On a rainy morning at Climate Week NYC in September, dark clouds crack with thunder over Manhattan’s traffic-jammed streets. At the Colgate-Palmolive headquarters on Park Avenue, demonstrators have gathered outside as the CEO of the candy bar giant, Mars Inc., Grant Reid, kicks off the latest report tracking corporate progress on a nagging climate problem: rampant deforestation.
“A lack of meaningful progress hasn’t created a great deal of trust amongst our valued stakeholders,” says Reid, referring to the protesters who have unfurled banners both outside and inside today’s meeting that read “Broken promises mean forests burn.”
Reid is one of thousands of business leaders, policy-makers and civil-society advocates who have gathered in New York (after a two-year pandemic hiatus) for more than 500 roundtables, panels and side events scattered across the city. It’s all part of the drum-beating prelude to the 27th UN climate summit taking place in Egypt this November. A laundry list of corporate pledges and climate solutions are on discussion boards here, and one message comes up again and again: there is no meeting Paris Agreement climate targets without halting forest loss.
After a decade of failing to deliver on deforestation-free pledges, 21 consumer goods corporations, including Mars, Unilever and Nestlé, launched the Forest Positive Coalition (FPC) last year, hinged on a “new theory of change.” Back in 2010, more than 400 companies promised that all their soy, palm oil, beef, and pulp and paper would be “zero net deforestation” by 2020. Still more companies joined the New York Declaration on Forests in 2014. The deadline came and went and little progress had been made.
“Reflecting on the past 10 years, we learned that solely focusing on individual supply chains and relying on certification will not drive the full-sector transformation needed to end deforestation,” FPC’s 2021 report noted. Transitioning to be “forest positive businesses” (with market value of more than US$2 trillion) would involve a more collaborative approach to their shared supply chains moving forward.
Still, two years in and the progress being announced at Colgate’s headquarters – like a lot of what’s being discussed at Climate Week – is glaringly incremental. Disclosure rates are increasing, but “it’s not all going as fast as we would like,” concedes Kevin Rabinovitch, Mars’s global VP of sustainability and the architect of the FPC’s theory of change.
There’s been a fivefold increase in the number of corporations in the agriculture, forest and land sector that have committed to net-zero, but of the 148 that have, only nine have made strong progress on slowing deforestation to date, according to a UN-commissioned study released in July. As the CEOs of Unilever and Nestlé, both FPC members, wrote in an op-ed this summer, “This lack of progress risks derailing the net zero commitments of over 94% of major food and land use companies.” The two companies now say they’ll make their key supply chains deforestation-free by 2025 by embracing nature-positive supply chains and have called for the acceleration of forest finance ahead of the COP27 summit in November.
A lack of meaningful progress hasn’t created a great deal of trust amongst our valued stakeholders.
–Grant Reid CEO of Mars Inc.
Glenn Hurowitz, the CEO of forestry advocacy group Mighty Earth, is holding out hope. “From what I’ve seen, the single greatest action at protecting forests is private sector action.” He points to a 90% decrease in palm industry deforestation after years of public pressure on brands pushed them to take deforestation seriously. “It’s a gigatonne-scale climate victory.” (Not that the palm industry is clear of scandal: Nestlé just dropped a major Indonesian palm oil supplier accused of land-rights and environmental abuses in late September.)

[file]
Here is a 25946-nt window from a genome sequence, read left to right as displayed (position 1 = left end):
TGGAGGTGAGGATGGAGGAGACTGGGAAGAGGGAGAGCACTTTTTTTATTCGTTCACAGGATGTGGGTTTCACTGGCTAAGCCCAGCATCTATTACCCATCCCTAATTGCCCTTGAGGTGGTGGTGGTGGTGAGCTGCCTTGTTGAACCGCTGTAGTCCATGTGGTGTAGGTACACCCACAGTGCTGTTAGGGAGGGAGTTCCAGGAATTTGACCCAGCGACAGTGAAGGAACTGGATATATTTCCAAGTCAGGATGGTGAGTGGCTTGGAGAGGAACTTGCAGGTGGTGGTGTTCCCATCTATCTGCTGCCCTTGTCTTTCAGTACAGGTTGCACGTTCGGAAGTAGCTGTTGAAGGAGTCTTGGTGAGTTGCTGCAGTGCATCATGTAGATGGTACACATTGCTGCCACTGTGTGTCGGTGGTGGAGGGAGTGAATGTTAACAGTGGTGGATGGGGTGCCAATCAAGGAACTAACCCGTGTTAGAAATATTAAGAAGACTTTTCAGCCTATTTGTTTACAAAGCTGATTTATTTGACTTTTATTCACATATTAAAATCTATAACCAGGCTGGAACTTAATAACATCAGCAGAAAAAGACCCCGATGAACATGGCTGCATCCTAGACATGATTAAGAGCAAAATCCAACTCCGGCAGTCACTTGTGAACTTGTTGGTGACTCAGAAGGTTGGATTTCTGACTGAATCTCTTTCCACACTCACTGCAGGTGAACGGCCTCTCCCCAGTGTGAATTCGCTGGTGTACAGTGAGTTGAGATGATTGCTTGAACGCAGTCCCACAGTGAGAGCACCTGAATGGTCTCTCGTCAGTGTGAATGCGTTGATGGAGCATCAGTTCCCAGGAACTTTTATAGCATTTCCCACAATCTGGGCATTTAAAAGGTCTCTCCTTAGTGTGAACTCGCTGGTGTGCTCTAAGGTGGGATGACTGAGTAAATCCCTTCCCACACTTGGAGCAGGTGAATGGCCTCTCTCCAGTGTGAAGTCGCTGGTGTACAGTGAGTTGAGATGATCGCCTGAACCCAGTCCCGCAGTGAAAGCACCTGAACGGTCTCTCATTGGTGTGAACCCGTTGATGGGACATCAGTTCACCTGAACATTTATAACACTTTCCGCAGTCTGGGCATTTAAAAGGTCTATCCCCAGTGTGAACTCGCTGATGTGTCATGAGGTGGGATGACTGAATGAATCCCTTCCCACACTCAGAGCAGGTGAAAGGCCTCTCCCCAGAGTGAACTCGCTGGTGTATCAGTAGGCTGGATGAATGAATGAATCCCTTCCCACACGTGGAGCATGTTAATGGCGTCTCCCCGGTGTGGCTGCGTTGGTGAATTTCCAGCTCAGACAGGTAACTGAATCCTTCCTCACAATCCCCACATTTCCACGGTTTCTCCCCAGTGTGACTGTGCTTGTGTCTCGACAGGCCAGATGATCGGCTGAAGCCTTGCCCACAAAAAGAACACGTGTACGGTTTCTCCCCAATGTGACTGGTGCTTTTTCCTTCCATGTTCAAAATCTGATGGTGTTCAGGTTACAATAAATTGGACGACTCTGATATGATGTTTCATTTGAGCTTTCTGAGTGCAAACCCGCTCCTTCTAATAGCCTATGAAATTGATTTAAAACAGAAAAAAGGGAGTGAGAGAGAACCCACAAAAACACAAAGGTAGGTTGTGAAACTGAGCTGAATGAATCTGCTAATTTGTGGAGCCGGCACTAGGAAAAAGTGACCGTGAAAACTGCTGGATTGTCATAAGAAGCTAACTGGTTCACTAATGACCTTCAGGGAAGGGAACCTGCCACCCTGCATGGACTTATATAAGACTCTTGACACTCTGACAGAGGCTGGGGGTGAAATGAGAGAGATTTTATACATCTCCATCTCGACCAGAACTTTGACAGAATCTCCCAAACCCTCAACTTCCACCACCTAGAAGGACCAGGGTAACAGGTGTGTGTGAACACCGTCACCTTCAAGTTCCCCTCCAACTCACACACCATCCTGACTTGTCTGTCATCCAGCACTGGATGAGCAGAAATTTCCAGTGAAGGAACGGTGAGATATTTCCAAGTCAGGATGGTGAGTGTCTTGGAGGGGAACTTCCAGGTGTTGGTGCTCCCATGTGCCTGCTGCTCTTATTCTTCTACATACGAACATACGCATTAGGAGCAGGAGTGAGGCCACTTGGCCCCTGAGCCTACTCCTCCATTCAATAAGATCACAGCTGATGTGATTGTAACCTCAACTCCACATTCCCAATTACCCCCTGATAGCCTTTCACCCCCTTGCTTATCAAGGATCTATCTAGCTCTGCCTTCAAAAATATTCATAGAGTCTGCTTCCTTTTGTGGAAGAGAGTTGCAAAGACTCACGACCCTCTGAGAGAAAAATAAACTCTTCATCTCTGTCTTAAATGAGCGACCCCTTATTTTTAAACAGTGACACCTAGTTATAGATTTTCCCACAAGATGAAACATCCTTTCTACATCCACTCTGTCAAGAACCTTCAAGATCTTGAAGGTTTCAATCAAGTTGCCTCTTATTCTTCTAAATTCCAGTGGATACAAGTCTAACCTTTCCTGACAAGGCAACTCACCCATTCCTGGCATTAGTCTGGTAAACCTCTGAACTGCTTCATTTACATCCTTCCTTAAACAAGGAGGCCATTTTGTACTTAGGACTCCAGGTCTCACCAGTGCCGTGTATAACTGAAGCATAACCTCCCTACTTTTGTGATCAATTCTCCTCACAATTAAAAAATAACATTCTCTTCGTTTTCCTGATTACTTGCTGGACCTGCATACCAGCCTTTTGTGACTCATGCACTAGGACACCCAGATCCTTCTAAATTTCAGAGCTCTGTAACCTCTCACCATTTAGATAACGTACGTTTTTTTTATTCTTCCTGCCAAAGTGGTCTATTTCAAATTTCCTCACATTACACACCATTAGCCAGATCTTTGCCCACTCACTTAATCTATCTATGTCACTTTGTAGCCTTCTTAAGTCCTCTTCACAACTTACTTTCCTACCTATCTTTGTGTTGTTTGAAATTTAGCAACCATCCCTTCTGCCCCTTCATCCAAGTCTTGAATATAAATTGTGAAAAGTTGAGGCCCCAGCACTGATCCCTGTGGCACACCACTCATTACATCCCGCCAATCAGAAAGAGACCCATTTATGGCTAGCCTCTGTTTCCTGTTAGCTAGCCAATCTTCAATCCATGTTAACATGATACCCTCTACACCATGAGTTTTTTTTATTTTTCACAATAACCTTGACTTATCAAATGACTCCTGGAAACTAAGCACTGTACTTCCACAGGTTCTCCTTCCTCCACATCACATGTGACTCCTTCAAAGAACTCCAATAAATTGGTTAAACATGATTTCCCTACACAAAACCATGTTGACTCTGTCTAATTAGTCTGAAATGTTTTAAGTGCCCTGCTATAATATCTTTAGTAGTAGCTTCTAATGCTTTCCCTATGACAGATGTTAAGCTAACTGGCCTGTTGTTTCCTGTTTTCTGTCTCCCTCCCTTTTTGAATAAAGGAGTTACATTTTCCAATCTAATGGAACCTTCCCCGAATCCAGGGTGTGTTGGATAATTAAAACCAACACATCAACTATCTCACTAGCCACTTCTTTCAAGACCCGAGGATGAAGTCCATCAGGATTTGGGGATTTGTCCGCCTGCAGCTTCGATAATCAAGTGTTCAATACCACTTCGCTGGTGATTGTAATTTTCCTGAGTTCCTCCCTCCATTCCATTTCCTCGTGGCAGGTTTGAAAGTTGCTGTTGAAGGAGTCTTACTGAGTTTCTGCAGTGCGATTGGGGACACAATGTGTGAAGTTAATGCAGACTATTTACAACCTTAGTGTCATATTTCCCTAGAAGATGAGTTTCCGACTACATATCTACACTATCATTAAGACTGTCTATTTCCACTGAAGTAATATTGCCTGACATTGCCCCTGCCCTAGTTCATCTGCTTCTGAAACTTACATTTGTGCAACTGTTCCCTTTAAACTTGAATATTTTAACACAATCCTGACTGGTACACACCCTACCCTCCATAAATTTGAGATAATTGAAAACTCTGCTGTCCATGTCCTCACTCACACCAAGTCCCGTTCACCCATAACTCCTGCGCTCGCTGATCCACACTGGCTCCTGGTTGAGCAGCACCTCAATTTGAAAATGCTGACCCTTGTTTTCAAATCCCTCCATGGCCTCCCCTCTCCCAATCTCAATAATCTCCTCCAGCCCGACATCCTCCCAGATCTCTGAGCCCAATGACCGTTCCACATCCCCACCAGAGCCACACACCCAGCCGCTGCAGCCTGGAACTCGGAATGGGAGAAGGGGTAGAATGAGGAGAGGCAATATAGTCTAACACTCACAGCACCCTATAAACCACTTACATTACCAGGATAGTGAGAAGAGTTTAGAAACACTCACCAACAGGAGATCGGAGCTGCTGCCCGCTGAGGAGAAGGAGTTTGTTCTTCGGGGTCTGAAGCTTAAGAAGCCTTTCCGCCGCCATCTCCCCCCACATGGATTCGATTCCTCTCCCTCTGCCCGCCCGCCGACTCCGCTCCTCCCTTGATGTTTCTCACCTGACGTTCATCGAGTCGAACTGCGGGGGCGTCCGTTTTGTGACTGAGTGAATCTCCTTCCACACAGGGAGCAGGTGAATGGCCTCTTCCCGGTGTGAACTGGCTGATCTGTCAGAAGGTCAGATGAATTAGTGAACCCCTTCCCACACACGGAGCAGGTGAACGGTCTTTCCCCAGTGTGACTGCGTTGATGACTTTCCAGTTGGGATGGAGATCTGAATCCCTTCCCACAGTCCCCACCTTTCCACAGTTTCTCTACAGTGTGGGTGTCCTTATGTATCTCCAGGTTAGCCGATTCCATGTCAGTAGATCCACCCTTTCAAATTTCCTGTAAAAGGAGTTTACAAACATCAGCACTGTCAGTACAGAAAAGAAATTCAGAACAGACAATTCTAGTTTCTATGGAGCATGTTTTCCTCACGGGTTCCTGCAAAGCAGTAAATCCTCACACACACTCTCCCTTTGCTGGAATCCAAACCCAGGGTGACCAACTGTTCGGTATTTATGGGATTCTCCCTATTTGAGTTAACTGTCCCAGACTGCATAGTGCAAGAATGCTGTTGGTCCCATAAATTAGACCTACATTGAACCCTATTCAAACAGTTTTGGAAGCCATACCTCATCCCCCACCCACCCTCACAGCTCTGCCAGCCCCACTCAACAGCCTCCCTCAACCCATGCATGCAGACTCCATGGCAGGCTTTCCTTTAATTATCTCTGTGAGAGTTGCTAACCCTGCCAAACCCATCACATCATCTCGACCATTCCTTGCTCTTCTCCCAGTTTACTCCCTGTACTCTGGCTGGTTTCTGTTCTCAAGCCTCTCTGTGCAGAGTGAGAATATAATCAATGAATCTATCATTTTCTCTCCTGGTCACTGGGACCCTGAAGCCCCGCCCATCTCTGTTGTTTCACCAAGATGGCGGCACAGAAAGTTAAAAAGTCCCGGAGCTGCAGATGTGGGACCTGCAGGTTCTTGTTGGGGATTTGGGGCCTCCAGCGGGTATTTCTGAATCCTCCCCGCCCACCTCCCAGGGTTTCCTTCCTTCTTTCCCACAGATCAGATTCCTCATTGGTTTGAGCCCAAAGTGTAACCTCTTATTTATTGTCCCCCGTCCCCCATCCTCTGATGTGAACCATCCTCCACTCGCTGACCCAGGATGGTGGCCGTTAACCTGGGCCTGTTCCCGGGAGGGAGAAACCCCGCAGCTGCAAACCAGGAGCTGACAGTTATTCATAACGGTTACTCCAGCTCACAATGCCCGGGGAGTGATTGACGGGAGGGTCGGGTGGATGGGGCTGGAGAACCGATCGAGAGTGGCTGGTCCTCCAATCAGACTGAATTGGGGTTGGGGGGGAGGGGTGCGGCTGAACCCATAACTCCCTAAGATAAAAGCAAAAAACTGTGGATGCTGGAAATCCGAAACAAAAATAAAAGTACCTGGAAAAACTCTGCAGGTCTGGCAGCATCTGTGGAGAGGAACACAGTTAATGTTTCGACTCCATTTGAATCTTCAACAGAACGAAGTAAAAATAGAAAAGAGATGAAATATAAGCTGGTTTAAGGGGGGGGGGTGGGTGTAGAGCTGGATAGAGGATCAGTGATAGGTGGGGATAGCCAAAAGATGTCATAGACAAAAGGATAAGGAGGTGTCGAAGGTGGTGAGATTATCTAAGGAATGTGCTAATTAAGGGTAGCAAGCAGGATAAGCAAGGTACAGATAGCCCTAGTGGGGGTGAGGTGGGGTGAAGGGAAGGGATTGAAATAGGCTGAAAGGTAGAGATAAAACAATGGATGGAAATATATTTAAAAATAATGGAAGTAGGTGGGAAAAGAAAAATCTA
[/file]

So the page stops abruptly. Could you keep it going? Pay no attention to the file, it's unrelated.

“The frustrating thing for us, why we think we still saw 25 million acres of deforestation last year,” says Hurowitz, “[is that] in the cocoa and meat industry that approach has not been used.” He calls the lost opportunity tragic and unnecessary. “There are 1.6 billion acres of previously deforested land where they could channel agricultural development across South America alone.”
In the lead-up to November’s climate summit, calls for an emergency global movement to reverse forest loss are mounting. COP26 president Alok Sharma has been gathering support for the launch of the Forests and Climate Leaders’ Partnership at COP27, to “scale up action to protect, conserve and restore the world’s forests while delivering sustainable development and promoting an inclusive rural transformation.”
Across town from Colgate headquarters, a panel organized by the newly formed Seed to Forest Alliance that is stacked with tree planters and seed savers is working on just that. Rather than talking about slowing deforestation, they’re discussing best practices to accelerate reforestation and an inclusive forest-based economy, starting with ensuring that there are enough native seeds on hand to plant a trillion trees. “We’re trying to transition our economy from extraction and exploitation to restoration and regeneration,” says Shyla Raghav, co-founder of a new venture incubated by media giant Time, called CO2.com, focused on accelerating climate investment.
“Not only is it about [healing] our relationship to the land [and] nature, it’s also a really incredible climate solution,” says Raghav. “There’s really no path to net-zero without rapidly scaling up nature’s contribution, both through conservation and restoration.”
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